The Sirius Minerals (LSE: SXX) share price spiked Monday morning, as the latest approach to trying to attract funding was revealed.
At one point the price was up 35%, though it quickly fell back and we’re currently looking at just a 6% gain since market close last Friday. Perhaps the early optimism faded when investors remembered that the share price is still down 85% over 12 months, and saw there have really been no concrete developments.
My colleague Roland Head examined the details of the new plan, but it’s essentially shelving any attempts to secure full funding through to final production, with all the risks for lenders that that entails, and instead seeking a significantly lower amount of cash to get the riskiest development stages underway.
The idea is to try to get someone to stump up $600m by March, to fund the digging of four mine shafts and the completion of the first stage of the 37km tunnel leading to Teeside port facilities. Chief executive Chris Fraser says that’s the riskiest part of the whole thing, and if it can be progressed to completion, then the risk associated with the further £2.5bn needed to get to final production would be significantly reduced.
With this dangled in front of investors, might anyone bite? Fraser said “We are in discussions with potential strategic partners and debt investors with the aim of securing the best route to finance our revised initial scope of work,” so, well, maybe.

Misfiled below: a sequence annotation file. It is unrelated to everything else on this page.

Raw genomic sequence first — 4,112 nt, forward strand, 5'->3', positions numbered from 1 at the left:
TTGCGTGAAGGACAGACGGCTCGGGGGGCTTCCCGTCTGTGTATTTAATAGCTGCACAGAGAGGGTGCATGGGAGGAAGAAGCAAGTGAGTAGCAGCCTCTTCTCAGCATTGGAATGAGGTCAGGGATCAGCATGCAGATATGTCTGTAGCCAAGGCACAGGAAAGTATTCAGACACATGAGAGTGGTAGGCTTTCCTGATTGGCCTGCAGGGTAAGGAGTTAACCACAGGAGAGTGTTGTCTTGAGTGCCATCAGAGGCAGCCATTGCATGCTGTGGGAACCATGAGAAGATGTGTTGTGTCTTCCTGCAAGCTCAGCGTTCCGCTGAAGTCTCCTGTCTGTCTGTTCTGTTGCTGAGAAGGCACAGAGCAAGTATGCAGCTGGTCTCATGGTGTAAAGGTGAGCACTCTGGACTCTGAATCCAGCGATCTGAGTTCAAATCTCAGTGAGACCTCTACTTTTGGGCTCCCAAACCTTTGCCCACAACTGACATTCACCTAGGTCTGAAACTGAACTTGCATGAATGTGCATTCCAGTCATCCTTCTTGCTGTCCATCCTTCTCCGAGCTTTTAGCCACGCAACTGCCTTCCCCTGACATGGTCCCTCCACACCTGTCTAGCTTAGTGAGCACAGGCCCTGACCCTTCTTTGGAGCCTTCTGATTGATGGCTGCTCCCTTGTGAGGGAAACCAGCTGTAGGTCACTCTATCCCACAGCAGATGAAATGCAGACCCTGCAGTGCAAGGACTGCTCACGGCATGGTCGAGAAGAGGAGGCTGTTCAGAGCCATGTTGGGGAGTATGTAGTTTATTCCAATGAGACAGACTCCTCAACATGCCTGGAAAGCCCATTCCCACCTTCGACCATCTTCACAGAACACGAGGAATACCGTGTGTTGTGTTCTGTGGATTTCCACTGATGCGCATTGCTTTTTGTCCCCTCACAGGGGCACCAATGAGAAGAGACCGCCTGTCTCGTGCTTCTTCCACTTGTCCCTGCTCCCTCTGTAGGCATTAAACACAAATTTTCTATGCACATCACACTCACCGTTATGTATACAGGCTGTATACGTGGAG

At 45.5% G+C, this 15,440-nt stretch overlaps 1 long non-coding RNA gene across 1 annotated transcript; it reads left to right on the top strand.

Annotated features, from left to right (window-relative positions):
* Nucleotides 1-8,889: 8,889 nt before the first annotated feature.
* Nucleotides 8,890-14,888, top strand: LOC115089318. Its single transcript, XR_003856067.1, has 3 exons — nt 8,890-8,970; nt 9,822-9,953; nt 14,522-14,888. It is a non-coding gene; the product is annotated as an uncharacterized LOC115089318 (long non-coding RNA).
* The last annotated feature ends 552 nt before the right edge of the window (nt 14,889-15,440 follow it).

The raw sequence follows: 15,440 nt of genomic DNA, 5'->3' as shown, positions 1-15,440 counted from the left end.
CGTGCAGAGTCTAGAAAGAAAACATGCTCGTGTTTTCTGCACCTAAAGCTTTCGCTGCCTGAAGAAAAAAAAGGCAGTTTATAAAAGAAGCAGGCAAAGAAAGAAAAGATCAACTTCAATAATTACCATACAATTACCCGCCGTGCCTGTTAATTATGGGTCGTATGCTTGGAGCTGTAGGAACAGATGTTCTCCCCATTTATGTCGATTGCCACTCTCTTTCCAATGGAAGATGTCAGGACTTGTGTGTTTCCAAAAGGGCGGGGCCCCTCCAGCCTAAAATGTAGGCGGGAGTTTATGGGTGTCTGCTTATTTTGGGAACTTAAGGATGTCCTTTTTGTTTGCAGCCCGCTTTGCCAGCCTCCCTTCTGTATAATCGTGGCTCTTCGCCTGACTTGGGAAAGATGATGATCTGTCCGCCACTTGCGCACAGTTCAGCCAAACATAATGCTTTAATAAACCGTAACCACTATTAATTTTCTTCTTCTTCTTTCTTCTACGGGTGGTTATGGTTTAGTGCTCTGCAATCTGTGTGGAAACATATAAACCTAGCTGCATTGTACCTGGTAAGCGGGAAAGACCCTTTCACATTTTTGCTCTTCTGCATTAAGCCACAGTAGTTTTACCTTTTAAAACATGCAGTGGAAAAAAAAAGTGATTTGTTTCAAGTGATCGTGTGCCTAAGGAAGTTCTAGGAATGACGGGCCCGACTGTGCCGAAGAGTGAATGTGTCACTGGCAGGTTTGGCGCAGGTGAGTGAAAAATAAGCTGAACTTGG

All options are apparently up for grabs, with the company saying it is “seeking to have the initial scope funded from the proceeds of either the strategic investor process or through a structured debt financing package, either of which may incorporate the issue of new equity or an equity-like component to the financing package.“
That level of vagueness suggests to me that the new plan hasn’t really progressed much beyond the hope stage at the moment.
What, if anything, does this give to shareholders? To try to answer that, I’m looking at it from the point of view of the potential white knight that Chris Fraser is hoping will ride to the rescue. In that position, I’d see a desperate Sirius Minerals as not really having much more bargaining power than a beggar right now.
There’s apparently enough cash to keep the lights on until March 2020, and I wouldn’t be in a rush to commit my money to the project – the closer we get to March, the more I’d be able to call the shots. And I’d be looking to gain a substantial ownership of the company in return for my bailout.
So even if such an investor should show up, I can’t see current investors being left with much after the inevitable dilution of ownership. I think we’d need several potential bidders to turn up in competition to give the Sirius management any leverage at all, and I doubt that’s going to happen.
I think the project can still survive and I hope it does, but mostly for the sake of the jobs it will generate, and I’ve written off my now small shareholding.
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Alan Oscroft owns shares of Sirius Minerals. The Motley Fool UK has no position in any of the shares mentioned. Views expressed on the companies mentioned in this article are those of the writer and therefore may differ from the official recommendations we make in our subscription services such as Share Advisor, Hidden Winners and Pro. Here at The Motley Fool we believe that considering a diverse range of insights makes us better investors.